Einstürzende Neubauten

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Berlin Babylon

Einstürzende Neubauten - Berlin Babylon ©2001 Ourch
1. Berlin Babylon
2. Godzilla In Mitte
3. Overture Mit Helikoptern
4. Walkie Talkie Babylon
5. Trauermarsch
6. Glas I (Sony-Center)
7. Befindlichkeit (Baustellenversion)
8. Der Engel Der Geschichte
9. Beauty (Tiergartentunnel)
10. Glas 2 (Richtfest)
11. Archtektur Ist Geiselnahme
12. Gasteliste
13. Die Befindlichkeit Des Landes

Einstürzende Neubauten is one of those artists where it takes some courage to dip into their extensive and daunting back catalogue. The German outfit began their existence as a truly "industrial" band, using machinery, metal tools, and other items as part of their clanging, noisy assault on the senses. My first attempt at initiation with this band came back in college, with the Strategies Against Architecture '80-'83 compilation. I don't think I sat through the whole collection even once. Over the years, Einstürzende Neubauten has become considerably more palatable my set of ears as the band has chosen more orthodox methods to create music. Many of the band's later releases are much easier to dive in and enjoy, despite still being one of the more unusual outfits around.

Though other recent releases have also caught my attention, Berlin Babylon has founds its way onto my playlist quite often. The album is the soundtrack to the 2001 film of the same name by Hubertus Sieger. Einstürzende Neubauten excels at creating musical landscapes, making them an obvious choice for this sort of project. The album is cohesive from start to finish, moving through throbbing rhythmic portions to ambient soundscapes, using occasional narration along the way. Some of the material is derived from Silence is Sexy, reworked for the film's needs. The album does well at conveying moods throughout, from contemplative to nervous pensiveness. The band's sense of percussion is evidenced, with many objects still being struck.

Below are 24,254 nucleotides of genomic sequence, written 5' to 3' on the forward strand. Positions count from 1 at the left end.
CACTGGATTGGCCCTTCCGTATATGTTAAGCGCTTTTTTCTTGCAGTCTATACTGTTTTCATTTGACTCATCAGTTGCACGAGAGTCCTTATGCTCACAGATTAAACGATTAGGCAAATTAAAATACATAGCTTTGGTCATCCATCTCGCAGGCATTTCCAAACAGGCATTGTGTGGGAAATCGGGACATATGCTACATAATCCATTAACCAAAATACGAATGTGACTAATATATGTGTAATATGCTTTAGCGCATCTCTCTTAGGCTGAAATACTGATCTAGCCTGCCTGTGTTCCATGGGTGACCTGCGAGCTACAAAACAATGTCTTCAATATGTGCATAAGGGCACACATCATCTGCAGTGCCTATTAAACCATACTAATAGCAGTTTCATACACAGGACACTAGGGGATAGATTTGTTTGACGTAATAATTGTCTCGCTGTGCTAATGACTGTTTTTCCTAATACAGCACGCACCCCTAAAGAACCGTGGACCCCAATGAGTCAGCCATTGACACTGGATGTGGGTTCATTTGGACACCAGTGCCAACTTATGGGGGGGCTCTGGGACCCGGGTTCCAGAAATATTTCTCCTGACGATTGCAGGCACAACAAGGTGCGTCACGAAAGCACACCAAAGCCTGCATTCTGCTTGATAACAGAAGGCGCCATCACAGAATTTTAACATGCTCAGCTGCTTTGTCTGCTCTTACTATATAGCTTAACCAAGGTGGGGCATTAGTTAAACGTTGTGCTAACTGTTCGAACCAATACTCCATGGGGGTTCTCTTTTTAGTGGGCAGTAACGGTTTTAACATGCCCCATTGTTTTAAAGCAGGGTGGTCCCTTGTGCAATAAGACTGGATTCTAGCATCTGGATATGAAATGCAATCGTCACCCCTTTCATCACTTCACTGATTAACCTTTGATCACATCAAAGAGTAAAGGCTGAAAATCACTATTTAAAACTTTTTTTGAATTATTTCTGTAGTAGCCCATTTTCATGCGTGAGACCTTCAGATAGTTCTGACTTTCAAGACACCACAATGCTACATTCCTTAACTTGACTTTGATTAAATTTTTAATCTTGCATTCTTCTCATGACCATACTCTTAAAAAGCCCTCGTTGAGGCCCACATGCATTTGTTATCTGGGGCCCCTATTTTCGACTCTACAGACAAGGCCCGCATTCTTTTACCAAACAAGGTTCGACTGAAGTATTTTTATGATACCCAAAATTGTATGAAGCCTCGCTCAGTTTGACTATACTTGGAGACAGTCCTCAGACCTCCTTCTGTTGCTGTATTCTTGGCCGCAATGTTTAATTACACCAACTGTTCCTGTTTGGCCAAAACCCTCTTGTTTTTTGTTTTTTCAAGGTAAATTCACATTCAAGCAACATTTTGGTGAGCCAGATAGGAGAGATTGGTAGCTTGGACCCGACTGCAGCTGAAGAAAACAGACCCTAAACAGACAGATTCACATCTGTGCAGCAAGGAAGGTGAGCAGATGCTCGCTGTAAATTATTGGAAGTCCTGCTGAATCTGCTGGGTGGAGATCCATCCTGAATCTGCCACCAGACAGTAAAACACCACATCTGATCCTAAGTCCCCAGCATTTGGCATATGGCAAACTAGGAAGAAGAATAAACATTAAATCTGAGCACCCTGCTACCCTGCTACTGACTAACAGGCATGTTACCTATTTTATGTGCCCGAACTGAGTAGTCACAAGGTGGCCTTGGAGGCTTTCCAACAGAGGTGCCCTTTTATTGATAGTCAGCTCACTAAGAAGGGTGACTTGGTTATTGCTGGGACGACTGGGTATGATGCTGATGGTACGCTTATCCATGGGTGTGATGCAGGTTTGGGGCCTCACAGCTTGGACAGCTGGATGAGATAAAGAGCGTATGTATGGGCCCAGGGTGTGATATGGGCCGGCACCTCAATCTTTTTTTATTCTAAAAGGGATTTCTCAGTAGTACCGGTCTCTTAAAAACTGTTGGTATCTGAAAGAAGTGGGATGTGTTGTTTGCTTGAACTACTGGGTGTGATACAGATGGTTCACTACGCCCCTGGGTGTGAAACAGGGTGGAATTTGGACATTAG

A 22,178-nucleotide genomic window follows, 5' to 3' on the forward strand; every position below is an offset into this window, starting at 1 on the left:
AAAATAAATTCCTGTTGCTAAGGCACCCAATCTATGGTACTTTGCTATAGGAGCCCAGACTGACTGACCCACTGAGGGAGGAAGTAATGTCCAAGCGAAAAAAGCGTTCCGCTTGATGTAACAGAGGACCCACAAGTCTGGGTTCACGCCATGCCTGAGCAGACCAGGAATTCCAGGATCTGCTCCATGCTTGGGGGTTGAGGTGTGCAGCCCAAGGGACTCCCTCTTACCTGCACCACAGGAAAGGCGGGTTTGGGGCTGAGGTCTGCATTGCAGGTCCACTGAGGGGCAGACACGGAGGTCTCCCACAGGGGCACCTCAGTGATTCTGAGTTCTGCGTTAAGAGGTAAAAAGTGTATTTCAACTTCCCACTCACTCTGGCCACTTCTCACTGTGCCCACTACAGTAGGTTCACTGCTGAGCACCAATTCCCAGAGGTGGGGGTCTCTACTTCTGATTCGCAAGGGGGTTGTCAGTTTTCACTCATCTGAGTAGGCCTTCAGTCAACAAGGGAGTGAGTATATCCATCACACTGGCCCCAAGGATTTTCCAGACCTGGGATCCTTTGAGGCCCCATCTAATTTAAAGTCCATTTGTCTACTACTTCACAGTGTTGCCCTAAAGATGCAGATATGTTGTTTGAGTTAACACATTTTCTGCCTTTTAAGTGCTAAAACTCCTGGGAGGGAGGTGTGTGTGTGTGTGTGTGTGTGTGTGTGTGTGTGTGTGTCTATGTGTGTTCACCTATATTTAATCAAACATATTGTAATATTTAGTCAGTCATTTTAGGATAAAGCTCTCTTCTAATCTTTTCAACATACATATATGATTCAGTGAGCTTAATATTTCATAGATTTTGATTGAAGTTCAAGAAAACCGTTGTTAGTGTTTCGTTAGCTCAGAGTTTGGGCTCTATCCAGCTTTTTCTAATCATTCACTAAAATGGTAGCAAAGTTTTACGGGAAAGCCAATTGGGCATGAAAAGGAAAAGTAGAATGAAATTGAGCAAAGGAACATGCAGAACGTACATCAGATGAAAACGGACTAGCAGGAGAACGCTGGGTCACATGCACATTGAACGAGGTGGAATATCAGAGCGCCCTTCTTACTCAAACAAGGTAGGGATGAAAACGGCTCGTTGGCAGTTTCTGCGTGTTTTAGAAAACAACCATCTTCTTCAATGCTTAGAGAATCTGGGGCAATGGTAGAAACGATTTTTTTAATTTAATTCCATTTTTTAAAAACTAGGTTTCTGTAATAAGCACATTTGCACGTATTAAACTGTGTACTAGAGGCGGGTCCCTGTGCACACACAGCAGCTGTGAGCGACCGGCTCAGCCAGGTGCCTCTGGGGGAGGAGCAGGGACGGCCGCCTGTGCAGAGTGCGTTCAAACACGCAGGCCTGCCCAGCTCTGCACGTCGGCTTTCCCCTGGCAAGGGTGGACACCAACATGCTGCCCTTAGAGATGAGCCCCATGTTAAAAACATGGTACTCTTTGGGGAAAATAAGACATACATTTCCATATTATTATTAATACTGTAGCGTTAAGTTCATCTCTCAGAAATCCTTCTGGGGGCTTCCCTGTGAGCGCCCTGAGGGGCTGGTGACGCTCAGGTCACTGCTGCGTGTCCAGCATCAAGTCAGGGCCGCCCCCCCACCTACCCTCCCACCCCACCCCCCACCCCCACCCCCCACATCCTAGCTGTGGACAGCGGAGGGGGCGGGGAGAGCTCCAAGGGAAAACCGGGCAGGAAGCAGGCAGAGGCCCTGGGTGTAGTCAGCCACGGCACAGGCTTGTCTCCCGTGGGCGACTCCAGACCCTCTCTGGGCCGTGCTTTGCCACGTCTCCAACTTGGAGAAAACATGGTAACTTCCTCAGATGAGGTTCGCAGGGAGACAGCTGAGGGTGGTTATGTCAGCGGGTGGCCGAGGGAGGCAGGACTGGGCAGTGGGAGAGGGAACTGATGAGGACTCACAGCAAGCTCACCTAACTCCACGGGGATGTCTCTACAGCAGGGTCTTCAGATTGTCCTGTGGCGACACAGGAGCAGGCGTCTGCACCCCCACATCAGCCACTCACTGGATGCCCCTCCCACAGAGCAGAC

No doubt there are many jumping in points for a band such as this, depending on your tolerance for all out aural attacks or more gentle approaches to music. For those who might have heard 80s Einstürzende Neubauten and then had a series of nightmares that have only recently receded due to years of intensive therapy, an album like Berlin Babylon is a good way to discover this band can be thoroughly enjoyable in other realms as well.

Review by John Chedsey

Review date: 03/2006

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Perpetuum Mobile

Einstürzende Neubauten - Perpetuum Mobile ©2004 Mute
1. Ich gehe jetzt
2. Perpetuum Mobile
3. Ein leichtes leises Säuseln
4. Selbstportrait mit Kater
5. Boreas
6. Ein seltener Vogel
7. Ozean und Brandung
8. Paradiesseits
9. Youme & Meyou
10. Der Weg ins Freie
11. Dead Friends (Around the Corner)
12. Grundstück

Compared to the band's earlier years, Perpetuum Mobile is practically an album of soothing lullabies. Long gone are the sounds of a band running higgedly-piggedly through a construction site, throwing power tools willy-nilly into the night sky. Although the band still likes to throw metal objects around to create a clanging dissonance of mechanical mayhem, they seem to have reserved a small corner in the studio for such activities. Rather, Perpetuum Mobile is a collection of deviously twisted songs that are strangely accessible despite the occasional cacophony Einstürzende Neubauten likes to include in the mix.

By 2004, band leader Blixa Bargeld had forsaken much of his shouting and ranting for an understated singing approach that, like this album, is strangely accessible. However weird the style is, Bargeld sells his voice. It's a perfect match for the throbbing, somewhat minimalistic songwriting. The album features occasional moments where they very nearly write a mainstream song (assuming your mainstream is based in the alternate reality of music Terminator cyborgs are the record buying public). "Youme & Meyou" is easily one of the best creations by Einstürzende Neubauten to date. The song is subtle, quiet and very moving. "Dead Friends (Around the Corner)" is yet another bizarre yet entirely memorable song that falls into the category of "Weird Yet Memorable" songs.

Perpetuum Mobile is certainly one of the easier entry points into Einstürzende Neubauten's lengthy back catalogue, particularly if you're leery of their early days as noise merchants. The album contains a powerful variety of moods, dynamics and approaches. I have found myself reaching for this album more than any of their other releases when I'm in the mood to hear the band or wish to introduce them to new listeners. It's definitely a top notch effort that proves the outfit hasn't lost their touch for constantly creating memorable new material.

Review by John Chedsey

Review date: 01/2010

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